Successful soldering will present no serious difficulties to anyone who will follow a few simple directions. Certain metals are easier to join with solder than others and some cannot be soldered at all. Copper, brass, zinc, tin, lead, galvanized iron, gold and silver or any combination of these metals can be easily soldered, while iron and aluminum are common metals that cannot be soldered.
It is necessary to possess a soldering copper, a piece of solder, tinner's acid, sandpaper or steel wool, a small file and a piece of sal ammoniac. If the soldering copper is an old one, or has become corroded, it must be ground or filed to a point. Heat it until hot (not red hot), melt a little solder on the sal ammoniac, and rub the point of the copper on it, turning the copper over to thoroughly tin the point on each face. This process is known as tinning the iron and is very necessary to successful work.
After the copper is tinned you may place it in the fire again, being careful about the heat, as too hot an iron will burn off the tinning.
The parts to be soldered must be thoroughly cleaned by sandpapering or the use of steel wool until the metal shows up bright. Then apply the acid only to the parts to be soldered with a small stiff brush or a small piece of cloth fastened to a stick, or in a bent piece of tin to form a swab.
Tinner's acid is made by putting as much zinc in commercial muriatic acid as will dissolve. This process is best accomplished in an open earthenware dish. After the acid has ceased to boil and becomes cool it may be poured into a wide-mouthed bottle which has a good top or stopper, and labeled "Poison."
Place the parts to be soldered in their correct position and apply the hot copper to the solder, then to the joint to be soldered, following around with the copper and applying solder as is necessary. In joining large pieces it is best to "stick" together in several places to hold the work before trying to get all around them. A little practice will soon teach the requisite amount of solder and the smoothness required for a good job.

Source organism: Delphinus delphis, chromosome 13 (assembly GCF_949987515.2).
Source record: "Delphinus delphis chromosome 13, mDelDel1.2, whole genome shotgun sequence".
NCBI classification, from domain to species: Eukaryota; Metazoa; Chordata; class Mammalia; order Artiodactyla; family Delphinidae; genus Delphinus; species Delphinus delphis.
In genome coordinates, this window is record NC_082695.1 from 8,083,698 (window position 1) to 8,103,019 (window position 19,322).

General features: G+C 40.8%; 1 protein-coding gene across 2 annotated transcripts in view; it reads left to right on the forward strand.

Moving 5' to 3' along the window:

In soldering galvanized iron, the pure muriatic acid should be used, particularly so when the iron has once been used. --C. G. S., Eureka Springs, Ark.
Take a cotter pin and bend it over a small rod to bring the points together, as shown in the sketch. This will make a spring clamp that is opened to slip over the articles to be clamped together by inserting a scratch awl or scriber between the legs at the bowed portion. To make a more positive clamp before bending the legs to a bow, slip a short coil of wire over the pin, passing it down to the ring end. Wire 1/32 in. in diameter wound over a wire slightly larger in diameter than that of the cotter will do. In soldering, smoke the legs well to avoid solder adhering to . The clamp is tightened by pushing up the coil ring toward the bow of the legs and then twisting it like a nut, the coil being wound right-handed, so that it will have a screw effect.
Occasionally one finds a piece of soldering to do which is impossible to reach with even the smallest of the ordinary soldering irons or coppers. If a length of copper wire as large as the job will permit and sufficiently long to admit being bent at one end to form a rough handle, and filed or dressed to a point on the other, is heated and tinned exactly as a regular copper should be, the work will cause no trouble on account of inaccessibility. Contributed by E. G. Smith, Eureka Springs, Ark.
The addition of cadmium to soft solder composed of tin and lead, lowers its melting point and increases its strength.